Before, during and after the painting sessions, the scientists took careful notes, looking for so-called stereotypic behaviors. These repetitive actions provide a way to gauge an animal's mental health. Elephants that pace around their enclosures, frequently bob heads or excessively swing trunks, for instance, are much more likely to be suffering the ill-effects of stress.
Each elephant at Melbourne Zoo performs stereotypic behaviors, the researchers report. On the morning of the art sessions, keepers selected the elephant who appeared calmest to paint. Otherwise -- during the day, after painting and on days when elephants didn't paint -- the incidence of an elephant's abnormal behaviors occurred at the same frequency. Painting might keep a retired Bush happy, but it doesn't help the elephants at Melbourne Zoo.
The goal of enrichment, the authors write, is to "reduce stress-related behaviour as well as encourage natural behaviour." At this, they say, painting falls flat. This study was only a sample of four, and elephants -- as cognitively complex creatures -- are certainly capable of having distinct personalities. (Perhaps there's an elephant, somewhere in the world, who might enjoy making brush strokes with her trunk.) But it's worth remembering that the need for enrichment underscores a larger problem: Captivity is an unnatural -- and often harmful -- environment for elephants. Instead of painting happy trees, it would be far healthier for elephants to walk freely among them.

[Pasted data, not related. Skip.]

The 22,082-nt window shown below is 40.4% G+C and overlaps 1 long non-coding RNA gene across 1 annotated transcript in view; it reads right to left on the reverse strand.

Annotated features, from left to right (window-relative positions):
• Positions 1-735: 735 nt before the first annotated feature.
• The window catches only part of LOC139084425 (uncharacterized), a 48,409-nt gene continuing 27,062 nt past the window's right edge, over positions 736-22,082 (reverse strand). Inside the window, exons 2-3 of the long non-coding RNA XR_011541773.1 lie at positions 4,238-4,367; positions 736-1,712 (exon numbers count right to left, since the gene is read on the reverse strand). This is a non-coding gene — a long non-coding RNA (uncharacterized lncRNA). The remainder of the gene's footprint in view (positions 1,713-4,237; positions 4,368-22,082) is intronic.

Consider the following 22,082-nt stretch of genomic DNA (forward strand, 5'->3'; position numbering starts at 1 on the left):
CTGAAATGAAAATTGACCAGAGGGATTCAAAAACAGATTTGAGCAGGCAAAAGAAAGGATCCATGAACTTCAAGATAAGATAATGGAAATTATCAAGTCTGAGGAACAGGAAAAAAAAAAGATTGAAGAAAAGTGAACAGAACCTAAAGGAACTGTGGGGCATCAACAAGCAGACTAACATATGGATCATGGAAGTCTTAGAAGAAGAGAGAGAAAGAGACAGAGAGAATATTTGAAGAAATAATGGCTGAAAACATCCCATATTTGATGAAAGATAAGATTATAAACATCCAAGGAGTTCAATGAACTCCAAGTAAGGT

Based on these observations, it seems humans are the ones most enriched by a painting pachyderm. Beyond the sale of the art, of which a percentage "might be donated toward conservation of the species," the Australian scientists write, "the benefits of this activity appear to be limited to the aesthetic appeal of these paintings to the people viewing them."